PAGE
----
“Spirituality is a sense of awe and wonder at something bigger than oneself,”9 Krauss explained, adding that being “insignificant is uplifting.”10 And while some people cling to their religion to satisfy some spiritual need,11 he says, “The spirituality of science is better than the spirituality of religion because it is real.”12 Both of course vigorously deny that their own atheistic position is one of “belief,” saying “we don’t define ourselves by what we don’t believe in.”
Dawkins and Krauss Want to Rid the World of All Religion Except Their Own
Like most atheists, Dawkins and Krauss fail to recognize the worldview-based nature of the interpretations they define as “real.” They repeatedly refer in the interview to accepting the “evidence of reality” concerning origins when they are actually equating their worldview-based interpretations with reality. Furthermore, the atheistic belief that there is no God is actually a “religion.”
There really is no such thing as a person without a religion—you either believe that there is or is not a god. You are either for Christ or against Him (Luke 11:23), and you base your interpretation of origins, morality, and the meaning of life on that belief. The belief that there is or is not a god is essential to how one explains existence, the nature of authority, and our place in the universe. Krauss’s belief that the atoms in his body originated billions of years ago in stardust, for instance, is the “religious” way he explains his existence without God and the way he experiences what passes for spirituality by knowing the “fantastic” truth that he is “intimately connected to the cosmos.”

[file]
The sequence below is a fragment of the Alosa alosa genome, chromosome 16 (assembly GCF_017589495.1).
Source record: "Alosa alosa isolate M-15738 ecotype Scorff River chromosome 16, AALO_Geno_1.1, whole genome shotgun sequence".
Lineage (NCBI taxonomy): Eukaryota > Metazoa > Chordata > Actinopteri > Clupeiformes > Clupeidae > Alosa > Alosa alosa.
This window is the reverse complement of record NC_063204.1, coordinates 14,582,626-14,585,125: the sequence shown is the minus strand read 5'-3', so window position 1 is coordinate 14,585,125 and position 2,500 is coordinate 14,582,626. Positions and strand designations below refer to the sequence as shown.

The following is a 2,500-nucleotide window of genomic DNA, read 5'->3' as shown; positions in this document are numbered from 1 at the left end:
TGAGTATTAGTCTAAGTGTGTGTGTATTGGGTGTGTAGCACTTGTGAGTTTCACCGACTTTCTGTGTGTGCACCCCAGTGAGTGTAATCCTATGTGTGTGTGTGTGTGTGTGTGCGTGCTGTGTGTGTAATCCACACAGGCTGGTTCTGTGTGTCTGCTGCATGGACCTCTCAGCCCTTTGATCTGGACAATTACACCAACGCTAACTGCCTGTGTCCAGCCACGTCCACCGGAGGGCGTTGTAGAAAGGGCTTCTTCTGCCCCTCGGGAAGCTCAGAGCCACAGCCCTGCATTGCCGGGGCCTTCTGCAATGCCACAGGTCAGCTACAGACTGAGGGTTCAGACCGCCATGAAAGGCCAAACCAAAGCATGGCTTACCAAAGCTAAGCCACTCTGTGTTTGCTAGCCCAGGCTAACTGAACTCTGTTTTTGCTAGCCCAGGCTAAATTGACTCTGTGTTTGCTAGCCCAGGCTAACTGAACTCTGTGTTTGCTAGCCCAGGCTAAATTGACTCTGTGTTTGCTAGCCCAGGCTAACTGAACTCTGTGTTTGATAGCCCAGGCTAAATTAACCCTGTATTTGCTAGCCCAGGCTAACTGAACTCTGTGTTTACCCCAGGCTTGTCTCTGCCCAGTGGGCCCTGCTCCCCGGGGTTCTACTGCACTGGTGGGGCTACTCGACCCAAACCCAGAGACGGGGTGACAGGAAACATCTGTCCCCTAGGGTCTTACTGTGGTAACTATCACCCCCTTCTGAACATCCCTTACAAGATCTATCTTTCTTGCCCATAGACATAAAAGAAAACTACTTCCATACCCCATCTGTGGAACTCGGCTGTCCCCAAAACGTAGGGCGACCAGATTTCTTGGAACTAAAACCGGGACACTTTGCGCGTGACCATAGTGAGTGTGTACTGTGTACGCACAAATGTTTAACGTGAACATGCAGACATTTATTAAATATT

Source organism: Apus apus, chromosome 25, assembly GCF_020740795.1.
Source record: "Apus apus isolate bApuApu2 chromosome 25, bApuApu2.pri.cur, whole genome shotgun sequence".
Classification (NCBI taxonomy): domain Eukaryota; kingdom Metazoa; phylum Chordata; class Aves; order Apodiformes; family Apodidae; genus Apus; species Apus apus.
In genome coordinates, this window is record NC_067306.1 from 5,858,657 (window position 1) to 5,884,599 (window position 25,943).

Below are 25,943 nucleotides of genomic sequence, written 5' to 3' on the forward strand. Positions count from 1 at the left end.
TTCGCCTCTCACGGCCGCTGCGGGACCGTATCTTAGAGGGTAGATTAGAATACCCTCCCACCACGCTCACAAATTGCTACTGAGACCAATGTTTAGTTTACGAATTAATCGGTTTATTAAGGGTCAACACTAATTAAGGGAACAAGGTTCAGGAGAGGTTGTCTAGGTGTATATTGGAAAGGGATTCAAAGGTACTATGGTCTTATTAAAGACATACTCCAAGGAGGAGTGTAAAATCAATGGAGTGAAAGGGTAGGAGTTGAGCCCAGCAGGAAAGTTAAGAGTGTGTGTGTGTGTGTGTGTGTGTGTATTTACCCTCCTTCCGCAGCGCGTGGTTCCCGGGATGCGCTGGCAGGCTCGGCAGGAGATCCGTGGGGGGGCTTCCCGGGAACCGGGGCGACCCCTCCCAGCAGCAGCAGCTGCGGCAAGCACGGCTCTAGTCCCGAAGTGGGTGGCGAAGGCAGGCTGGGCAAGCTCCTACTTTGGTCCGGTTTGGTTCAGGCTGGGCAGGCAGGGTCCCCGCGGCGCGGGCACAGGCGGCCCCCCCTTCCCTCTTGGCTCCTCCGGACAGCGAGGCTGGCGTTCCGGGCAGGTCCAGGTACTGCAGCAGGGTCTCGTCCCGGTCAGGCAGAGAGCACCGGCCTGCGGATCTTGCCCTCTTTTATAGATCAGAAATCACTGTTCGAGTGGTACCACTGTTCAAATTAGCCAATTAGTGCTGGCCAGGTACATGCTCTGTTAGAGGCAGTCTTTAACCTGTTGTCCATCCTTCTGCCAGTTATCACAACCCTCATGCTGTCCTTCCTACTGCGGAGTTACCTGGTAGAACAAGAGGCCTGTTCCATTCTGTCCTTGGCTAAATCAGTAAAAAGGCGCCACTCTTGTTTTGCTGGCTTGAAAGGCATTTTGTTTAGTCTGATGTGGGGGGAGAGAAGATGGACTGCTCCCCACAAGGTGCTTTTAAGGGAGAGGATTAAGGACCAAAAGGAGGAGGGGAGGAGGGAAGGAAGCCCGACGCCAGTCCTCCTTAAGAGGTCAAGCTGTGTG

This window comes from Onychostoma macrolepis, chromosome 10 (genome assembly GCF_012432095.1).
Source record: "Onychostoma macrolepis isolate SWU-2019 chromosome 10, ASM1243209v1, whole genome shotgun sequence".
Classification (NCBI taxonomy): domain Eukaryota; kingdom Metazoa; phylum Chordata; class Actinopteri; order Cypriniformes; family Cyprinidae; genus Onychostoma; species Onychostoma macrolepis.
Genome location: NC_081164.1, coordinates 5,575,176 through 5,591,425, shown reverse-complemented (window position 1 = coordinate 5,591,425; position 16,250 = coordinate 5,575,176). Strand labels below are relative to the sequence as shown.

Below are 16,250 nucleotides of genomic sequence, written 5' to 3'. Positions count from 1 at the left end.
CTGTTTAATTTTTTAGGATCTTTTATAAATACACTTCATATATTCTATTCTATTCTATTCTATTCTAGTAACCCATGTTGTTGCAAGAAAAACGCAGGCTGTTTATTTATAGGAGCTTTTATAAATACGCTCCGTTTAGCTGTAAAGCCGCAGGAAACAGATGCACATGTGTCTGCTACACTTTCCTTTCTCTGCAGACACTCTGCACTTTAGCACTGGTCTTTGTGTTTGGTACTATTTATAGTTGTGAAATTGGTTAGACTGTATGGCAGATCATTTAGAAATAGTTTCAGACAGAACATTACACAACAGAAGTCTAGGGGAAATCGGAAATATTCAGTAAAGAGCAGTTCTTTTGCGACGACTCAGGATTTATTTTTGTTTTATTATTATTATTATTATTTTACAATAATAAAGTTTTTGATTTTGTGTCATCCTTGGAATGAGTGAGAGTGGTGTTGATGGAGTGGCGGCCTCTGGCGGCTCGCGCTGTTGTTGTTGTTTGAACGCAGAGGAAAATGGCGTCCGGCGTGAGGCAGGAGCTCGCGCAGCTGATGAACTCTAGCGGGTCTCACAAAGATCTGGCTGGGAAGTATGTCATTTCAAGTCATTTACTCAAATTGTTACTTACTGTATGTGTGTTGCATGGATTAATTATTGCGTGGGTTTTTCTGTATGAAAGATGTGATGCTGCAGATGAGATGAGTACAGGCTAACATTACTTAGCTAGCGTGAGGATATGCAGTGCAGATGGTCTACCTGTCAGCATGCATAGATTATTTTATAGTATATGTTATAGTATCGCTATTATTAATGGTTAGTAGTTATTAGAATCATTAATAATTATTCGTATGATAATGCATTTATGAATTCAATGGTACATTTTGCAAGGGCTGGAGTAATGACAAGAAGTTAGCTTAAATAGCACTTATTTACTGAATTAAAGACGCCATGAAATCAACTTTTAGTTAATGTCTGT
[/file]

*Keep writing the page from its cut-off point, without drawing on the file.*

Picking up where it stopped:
Atheists do claim to be non-religious, but they use their set of beliefs as a way to explain life without God—they worship and serve the creation (e.g., the universe) rather than the Creator (Romans 1:25). Krauss extols the profound sense of wonder he gets studying the cosmos and Dawkins enjoys the “poetry of science,” but they tie their love for science to their belief in atheistic evolution and their sheer joy in shaking their fists at the possibility of a Creator’s existence.
The Reason Behind the Hostility Toward Religion
And frankly, the point here is not whether a person defines their worldview as a religion or not, or whether he believes in a “god.” Christianity is unique—it is the truth—and, perhaps for that reason as much as any other, is the especial target for Dawkins and most others. Those who love “darkness” (e.g., sin, rebellion against God, and rejection of Jesus Christ) will naturally attack the light (John 3:19–21). Based on Scripture, we know that God looks at the heart to see how each person stands in relation to Jesus Christ (Romans 10:9–10; cf. 1 Samuel 16:7). Again, Jesus made clear that a person is either for or against Him (Matthew 12:30; 25:46).
Dawkins and Krauss reserve their greatest hostility for young-earth creationists. They indicated that all debate about origins has been completely settled by “Darwin and his successors”13 and by big bang cosmology,14 which Krauss describes as “the last bastion of God—I mean there are some fundamentalists of course who say the earth is 6,000 years old and don’t believe in evolution—but rational ‘theologians’ have moved away from that debate.”15 more